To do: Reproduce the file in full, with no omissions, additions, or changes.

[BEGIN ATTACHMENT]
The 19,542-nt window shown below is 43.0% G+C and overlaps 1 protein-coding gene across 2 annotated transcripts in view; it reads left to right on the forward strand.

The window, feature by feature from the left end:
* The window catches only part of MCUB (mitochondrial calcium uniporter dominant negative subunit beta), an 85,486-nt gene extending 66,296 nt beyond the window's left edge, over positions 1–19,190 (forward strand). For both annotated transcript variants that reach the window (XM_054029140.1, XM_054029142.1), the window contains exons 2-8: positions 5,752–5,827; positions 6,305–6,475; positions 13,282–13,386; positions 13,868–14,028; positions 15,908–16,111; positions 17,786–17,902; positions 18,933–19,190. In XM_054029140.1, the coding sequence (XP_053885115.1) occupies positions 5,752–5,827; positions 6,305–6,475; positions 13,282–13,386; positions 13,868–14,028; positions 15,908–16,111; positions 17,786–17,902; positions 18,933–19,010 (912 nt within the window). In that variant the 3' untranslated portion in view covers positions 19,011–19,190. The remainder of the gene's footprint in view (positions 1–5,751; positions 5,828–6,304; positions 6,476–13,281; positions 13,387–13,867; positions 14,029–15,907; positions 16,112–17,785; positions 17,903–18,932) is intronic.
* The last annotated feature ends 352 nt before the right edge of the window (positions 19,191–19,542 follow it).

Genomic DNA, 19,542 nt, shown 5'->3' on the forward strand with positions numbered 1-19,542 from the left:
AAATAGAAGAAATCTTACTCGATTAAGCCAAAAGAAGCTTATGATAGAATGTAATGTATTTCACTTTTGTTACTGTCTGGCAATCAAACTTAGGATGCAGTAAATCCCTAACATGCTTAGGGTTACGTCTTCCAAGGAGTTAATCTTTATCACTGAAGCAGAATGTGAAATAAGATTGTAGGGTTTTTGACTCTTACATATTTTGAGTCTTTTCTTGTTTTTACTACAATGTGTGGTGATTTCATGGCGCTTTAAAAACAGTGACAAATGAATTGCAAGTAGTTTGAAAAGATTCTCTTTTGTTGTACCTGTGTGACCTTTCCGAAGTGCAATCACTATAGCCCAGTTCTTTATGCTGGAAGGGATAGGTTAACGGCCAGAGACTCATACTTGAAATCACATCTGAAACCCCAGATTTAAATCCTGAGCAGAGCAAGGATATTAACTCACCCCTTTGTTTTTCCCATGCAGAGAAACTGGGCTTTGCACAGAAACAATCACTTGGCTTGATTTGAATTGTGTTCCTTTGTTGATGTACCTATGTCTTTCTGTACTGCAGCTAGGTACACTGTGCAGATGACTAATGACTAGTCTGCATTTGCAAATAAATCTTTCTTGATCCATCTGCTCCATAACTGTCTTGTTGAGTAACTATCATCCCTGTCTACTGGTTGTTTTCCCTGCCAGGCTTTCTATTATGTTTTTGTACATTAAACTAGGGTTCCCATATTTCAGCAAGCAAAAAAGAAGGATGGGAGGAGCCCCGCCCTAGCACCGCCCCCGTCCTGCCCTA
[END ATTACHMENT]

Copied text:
The 19,542-nt window shown below is 43.0% G+C and overlaps 1 protein-coding gene across 2 annotated transcripts in view; it reads left to right on the forward strand.

The window, feature by feature from the left end:
* The window catches only part of MCUB (mitochondrial calcium uniporter dominant negative subunit beta), an 85,486-nt gene extending 66,296 nt beyond the window's left edge, over positions 1–19,190 (forward strand). For both annotated transcript variants that reach the window (XM_054029140.1, XM_054029142.1), the window contains exons 2-8: positions 5,752–5,827; positions 6,305–6,475; positions 13,282–13,386; positions 13,868–14,028; positions 15,908–16,111; positions 17,786–17,902; positions 18,933–19,190. In XM_054029140.1, the coding sequence (XP_053885115.1) occupies positions 5,752–5,827; positions 6,305–6,475; positions 13,282–13,386; positions 13,868–14,028; positions 15,908–16,111; positions 17,786–17,902; positions 18,933–19,010 (912 nt within the window). In that variant the 3' untranslated portion in view covers positions 19,011–19,190. The remainder of the gene's footprint in view (positions 1–5,751; positions 5,828–6,304; positions 6,476–13,281; positions 13,387–13,867; positions 14,029–15,907; positions 16,112–17,785; positions 17,903–18,932) is intronic.
* The last annotated feature ends 352 nt before the right edge of the window (positions 19,191–19,542 follow it).

Genomic DNA, 19,542 nt, shown 5'->3' on the forward strand with positions numbered 1-19,542 from the left:
AAATAGAAGAAATCTTACTCGATTAAGCCAAAAGAAGCTTATGATAGAATGTAATGTATTTCACTTTTGTTACTGTCTGGCAATCAAACTTAGGATGCAGTAAATCCCTAACATGCTTAGGGTTACGTCTTCCAAGGAGTTAATCTTTATCACTGAAGCAGAATGTGAAATAAGATTGTAGGGTTTTTGACTCTTACATATTTTGAGTCTTTTCTTGTTTTTACTACAATGTGTGGTGATTTCATGGCGCTTTAAAAACAGTGACAAATGAATTGCAAGTAGTTTGAAAAGATTCTCTTTTGTTGTACCTGTGTGACCTTTCCGAAGTGCAATCACTATAGCCCAGTTCTTTATGCTGGAAGGGATAGGTTAACGGCCAGAGACTCATACTTGAAATCACATCTGAAACCCCAGATTTAAATCCTGAGCAGAGCAAGGATATTAACTCACCCCTTTGTTTTTCCCATGCAGAGAAACTGGGCTTTGCACAGAAACAATCACTTGGCTTGATTTGAATTGTGTTCCTTTGTTGATGTACCTATGTCTTTCTGTACTGCAGCTAGGTACACTGTGCAGATGACTAATGACTAGTCTGCATTTGCAAATAAATCTTTCTTGATCCATCTGCTCCATAACTGTCTTGTTGAGTAACTATCATCCCTGTCTACTGGTTGTTTTCCCTGCCAGGCTTTCTATTATGTTTTTGTACATTAAACTAGGGTTCCCATATTTCAGCAAGCAAAAAAGAAGGATGGGAGGAGCCCCGCCCTAGCACCGCCCCCGTCCTGCCCTA